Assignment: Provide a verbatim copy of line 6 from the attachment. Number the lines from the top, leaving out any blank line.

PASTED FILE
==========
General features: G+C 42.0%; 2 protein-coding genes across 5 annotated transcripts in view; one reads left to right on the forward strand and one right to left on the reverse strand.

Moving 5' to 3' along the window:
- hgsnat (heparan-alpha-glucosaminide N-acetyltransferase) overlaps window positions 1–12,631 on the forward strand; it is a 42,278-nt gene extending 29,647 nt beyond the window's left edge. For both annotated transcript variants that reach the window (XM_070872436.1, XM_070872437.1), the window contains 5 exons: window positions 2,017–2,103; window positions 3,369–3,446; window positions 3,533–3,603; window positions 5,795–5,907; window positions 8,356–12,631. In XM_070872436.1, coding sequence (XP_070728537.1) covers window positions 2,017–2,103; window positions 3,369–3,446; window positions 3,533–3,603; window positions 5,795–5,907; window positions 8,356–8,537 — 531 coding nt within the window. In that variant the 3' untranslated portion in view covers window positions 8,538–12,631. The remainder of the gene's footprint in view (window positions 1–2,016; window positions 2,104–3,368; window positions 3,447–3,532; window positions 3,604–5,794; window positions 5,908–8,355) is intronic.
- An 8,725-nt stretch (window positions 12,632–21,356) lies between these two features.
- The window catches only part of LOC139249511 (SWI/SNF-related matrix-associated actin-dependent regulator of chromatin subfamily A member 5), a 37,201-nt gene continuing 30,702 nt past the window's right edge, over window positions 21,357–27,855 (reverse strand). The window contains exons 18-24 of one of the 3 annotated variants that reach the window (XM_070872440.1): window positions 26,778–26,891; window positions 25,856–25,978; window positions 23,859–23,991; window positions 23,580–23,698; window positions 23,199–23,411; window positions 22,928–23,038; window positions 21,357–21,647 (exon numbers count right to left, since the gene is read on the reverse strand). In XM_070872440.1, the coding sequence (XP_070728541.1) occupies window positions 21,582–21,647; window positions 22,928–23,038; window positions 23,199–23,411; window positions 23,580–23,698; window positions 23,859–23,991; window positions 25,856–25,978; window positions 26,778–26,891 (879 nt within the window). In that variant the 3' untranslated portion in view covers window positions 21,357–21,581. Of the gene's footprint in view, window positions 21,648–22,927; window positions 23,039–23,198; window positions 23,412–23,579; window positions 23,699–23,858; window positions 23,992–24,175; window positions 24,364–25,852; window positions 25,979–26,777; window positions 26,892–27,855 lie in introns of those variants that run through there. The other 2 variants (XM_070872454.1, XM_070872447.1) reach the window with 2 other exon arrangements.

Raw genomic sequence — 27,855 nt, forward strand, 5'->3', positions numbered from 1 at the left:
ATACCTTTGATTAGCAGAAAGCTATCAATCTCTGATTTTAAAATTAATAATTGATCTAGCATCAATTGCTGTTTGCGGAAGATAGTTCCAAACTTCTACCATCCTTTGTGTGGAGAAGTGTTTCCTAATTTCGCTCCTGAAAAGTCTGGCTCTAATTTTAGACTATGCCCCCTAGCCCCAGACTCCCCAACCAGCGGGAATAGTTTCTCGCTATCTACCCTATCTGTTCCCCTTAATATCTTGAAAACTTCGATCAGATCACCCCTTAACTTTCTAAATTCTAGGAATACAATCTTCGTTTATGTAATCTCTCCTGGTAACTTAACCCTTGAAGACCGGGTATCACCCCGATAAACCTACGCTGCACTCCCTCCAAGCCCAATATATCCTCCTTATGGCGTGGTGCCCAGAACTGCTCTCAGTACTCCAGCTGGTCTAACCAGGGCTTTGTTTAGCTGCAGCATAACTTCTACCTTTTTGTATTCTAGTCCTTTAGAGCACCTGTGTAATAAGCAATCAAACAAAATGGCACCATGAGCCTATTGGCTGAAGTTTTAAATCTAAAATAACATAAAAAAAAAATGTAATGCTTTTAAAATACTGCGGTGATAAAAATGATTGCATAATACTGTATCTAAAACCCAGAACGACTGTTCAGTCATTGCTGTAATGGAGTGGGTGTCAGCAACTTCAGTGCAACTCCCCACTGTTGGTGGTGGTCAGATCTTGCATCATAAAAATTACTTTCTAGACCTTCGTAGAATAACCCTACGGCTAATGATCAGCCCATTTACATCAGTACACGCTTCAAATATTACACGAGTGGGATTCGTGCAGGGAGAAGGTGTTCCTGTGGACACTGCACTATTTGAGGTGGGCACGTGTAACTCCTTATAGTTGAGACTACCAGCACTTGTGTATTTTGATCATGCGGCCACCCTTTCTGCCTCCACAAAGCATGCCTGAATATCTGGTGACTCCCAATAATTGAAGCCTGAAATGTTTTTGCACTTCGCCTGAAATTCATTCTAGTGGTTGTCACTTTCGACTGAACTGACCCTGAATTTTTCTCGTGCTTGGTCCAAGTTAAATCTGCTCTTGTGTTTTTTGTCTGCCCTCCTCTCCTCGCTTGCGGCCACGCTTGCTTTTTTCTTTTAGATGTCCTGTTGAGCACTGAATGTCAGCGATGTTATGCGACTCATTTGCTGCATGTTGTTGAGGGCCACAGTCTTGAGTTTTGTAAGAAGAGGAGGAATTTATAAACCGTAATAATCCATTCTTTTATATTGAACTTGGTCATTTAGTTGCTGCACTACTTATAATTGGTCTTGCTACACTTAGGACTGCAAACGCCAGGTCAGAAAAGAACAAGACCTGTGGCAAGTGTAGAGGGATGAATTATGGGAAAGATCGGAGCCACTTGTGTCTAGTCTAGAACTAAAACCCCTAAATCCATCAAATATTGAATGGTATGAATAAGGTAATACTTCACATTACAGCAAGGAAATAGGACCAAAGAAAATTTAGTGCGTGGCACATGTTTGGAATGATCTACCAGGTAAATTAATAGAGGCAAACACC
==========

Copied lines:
Raw genomic sequence — 27,855 nt, forward strand, 5'->3', positions numbered from 1 at the left: